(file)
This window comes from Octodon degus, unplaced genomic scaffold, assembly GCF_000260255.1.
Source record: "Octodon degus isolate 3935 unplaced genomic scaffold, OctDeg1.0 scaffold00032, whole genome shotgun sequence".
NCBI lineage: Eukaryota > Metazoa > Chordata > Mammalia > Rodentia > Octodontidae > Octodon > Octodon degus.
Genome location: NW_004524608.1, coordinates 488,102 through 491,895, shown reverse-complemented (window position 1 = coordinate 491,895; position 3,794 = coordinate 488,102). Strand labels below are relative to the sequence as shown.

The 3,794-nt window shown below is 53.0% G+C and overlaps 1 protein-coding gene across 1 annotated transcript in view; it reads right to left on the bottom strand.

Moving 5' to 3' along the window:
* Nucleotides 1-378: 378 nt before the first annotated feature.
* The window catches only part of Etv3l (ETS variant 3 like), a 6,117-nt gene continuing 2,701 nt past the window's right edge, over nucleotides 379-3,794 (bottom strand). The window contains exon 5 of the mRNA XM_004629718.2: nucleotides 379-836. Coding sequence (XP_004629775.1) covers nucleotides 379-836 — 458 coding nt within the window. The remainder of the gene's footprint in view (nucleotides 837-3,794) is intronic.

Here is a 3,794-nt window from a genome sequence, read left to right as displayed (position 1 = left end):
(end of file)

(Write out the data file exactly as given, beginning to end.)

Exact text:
This window comes from Octodon degus, unplaced genomic scaffold, assembly GCF_000260255.1.
Source record: "Octodon degus isolate 3935 unplaced genomic scaffold, OctDeg1.0 scaffold00032, whole genome shotgun sequence".
NCBI lineage: Eukaryota > Metazoa > Chordata > Mammalia > Rodentia > Octodontidae > Octodon > Octodon degus.
Genome location: NW_004524608.1, coordinates 488,102 through 491,895, shown reverse-complemented (window position 1 = coordinate 491,895; position 3,794 = coordinate 488,102). Strand labels below are relative to the sequence as shown.

The 3,794-nt window shown below is 53.0% G+C and overlaps 1 protein-coding gene across 1 annotated transcript in view; it reads right to left on the bottom strand.

Moving 5' to 3' along the window:
* Nucleotides 1-378: 378 nt before the first annotated feature.
* The window catches only part of Etv3l (ETS variant 3 like), a 6,117-nt gene continuing 2,701 nt past the window's right edge, over nucleotides 379-3,794 (bottom strand). The window contains exon 5 of the mRNA XM_004629718.2: nucleotides 379-836. Coding sequence (XP_004629775.1) covers nucleotides 379-836 — 458 coding nt within the window. The remainder of the gene's footprint in view (nucleotides 837-3,794) is intronic.

Here is a 3,794-nt window from a genome sequence, read left to right as displayed (position 1 = left end):